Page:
Online Newsrooms: Transforming Social Media

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It is important for businesses large and small to create and maintain successful online newsrooms in order to stay competitive in not only their own fields, but also in the ever-changing world of multimedia corporate communications. However, it can be intimidating for small businesses to take the plunge into the whole Web 2.0 phenomenon, in fear that they will get eaten alive by the big sharks; the large corporations. Fortunately, there are programs out there that are designed specifically to help these smaller companies stand on their own two feet and create successful and effective online newsrooms.

In James Martin’s article, “Small Business SEO: 10 Ways to Optimize an Online Newsroom,” he explains the specific ways that a small business can use a valuable media tool to take their company to the next level. In one of his first tips, he explains that a company needs to make its online newsroom a “portal” for its industry. This means that instead of producing a boring newsroom full of archives, create an engaging, interactive site that explores all aspects of the industry your company is in. He uses an example of Imperial Sugar Company’s newsroom, which includes not only news about the company, but also updates about what is going on in the sugar industry, interesting photos, customer stories, etc.

Another simple suggestion Martin proposes to small companies looking to stay current and competitive via their online newsroom is to add descriptions to every image that is posted on the site. He makes a note that a company shouldn’t add just any description, but one full of important keywords concerning the product and industry at hand because search engines take into account the images’ alt text and we have already discussed the importance of search engine optimization.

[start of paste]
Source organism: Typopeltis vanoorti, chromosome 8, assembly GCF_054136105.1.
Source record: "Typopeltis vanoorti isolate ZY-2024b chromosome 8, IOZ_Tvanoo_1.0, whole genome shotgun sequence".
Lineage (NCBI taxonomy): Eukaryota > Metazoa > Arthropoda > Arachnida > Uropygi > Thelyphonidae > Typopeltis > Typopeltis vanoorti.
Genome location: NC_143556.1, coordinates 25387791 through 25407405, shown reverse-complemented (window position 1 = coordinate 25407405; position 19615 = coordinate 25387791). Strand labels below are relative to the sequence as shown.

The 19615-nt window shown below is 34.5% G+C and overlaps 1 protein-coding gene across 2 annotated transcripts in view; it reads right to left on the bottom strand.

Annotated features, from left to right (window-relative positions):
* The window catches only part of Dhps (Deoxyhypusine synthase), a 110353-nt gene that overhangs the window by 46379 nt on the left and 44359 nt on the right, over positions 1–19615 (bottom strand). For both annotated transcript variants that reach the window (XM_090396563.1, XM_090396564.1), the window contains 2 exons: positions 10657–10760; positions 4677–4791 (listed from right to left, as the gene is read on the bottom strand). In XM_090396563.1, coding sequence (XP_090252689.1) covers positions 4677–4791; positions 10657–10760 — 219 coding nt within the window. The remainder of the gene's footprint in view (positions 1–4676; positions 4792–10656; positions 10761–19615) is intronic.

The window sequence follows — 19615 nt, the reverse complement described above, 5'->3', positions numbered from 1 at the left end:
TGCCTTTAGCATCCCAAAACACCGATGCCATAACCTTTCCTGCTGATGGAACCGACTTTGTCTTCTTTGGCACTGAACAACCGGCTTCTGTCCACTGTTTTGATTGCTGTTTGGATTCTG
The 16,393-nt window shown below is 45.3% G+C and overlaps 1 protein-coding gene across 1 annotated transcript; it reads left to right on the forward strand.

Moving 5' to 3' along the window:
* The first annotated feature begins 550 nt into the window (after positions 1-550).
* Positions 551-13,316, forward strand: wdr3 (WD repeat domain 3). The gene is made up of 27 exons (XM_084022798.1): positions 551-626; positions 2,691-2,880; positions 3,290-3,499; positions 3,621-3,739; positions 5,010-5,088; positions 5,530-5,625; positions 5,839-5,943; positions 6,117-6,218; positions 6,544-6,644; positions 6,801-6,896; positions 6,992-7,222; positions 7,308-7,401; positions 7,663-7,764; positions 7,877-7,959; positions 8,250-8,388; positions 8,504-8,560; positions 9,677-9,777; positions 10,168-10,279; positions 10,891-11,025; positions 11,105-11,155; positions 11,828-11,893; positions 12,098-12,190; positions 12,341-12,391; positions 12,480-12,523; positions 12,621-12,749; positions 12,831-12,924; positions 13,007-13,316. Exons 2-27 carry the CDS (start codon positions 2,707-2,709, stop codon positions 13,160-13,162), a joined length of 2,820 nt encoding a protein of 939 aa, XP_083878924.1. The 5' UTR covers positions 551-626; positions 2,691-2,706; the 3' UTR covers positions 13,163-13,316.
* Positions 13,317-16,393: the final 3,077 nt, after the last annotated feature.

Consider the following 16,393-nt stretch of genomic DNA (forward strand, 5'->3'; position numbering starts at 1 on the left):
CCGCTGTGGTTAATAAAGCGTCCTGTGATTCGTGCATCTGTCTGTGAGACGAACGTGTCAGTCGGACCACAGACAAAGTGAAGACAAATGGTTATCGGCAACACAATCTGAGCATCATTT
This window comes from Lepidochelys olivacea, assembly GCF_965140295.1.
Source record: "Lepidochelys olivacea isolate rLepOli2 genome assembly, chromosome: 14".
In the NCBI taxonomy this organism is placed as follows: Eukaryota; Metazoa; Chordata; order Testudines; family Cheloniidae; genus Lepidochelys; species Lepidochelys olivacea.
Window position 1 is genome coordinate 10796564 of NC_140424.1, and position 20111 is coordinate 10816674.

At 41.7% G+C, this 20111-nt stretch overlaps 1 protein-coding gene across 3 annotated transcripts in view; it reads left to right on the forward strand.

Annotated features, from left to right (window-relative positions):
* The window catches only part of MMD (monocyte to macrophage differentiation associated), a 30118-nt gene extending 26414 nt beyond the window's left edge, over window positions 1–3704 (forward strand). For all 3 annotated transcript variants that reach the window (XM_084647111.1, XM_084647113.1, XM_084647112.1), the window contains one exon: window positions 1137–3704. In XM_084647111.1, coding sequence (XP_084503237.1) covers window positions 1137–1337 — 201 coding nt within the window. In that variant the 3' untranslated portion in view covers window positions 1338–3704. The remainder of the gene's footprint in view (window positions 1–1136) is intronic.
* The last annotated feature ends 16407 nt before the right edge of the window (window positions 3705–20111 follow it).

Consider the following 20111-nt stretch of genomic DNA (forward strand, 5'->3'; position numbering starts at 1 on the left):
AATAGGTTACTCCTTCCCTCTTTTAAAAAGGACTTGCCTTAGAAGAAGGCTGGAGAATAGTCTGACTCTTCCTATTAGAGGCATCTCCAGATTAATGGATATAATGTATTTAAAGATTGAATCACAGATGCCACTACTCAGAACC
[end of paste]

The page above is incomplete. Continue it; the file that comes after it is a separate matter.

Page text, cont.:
Jeremy Porter provides some specific examples of some smaller companies with highly successful online newsrooms in his post, “How to Build a Better Online Newsroom: Part II.” I already discussed Porter’s evaluation of Facebook’s online press room in my previous post, but in part II he discusses the pros and cons of online newsrooms of companies like HubSpot, MailChimp, and 37Signals. These three companies exemplify the fact that it does not matter how large your corporation is, an online newsroom is possible, and a highly valuable tool in regards to the expansion and growth of a company. Porter explains how an online newsroom is a perfect way for a small company to attract attention, especially from the press, which can help put them on the map.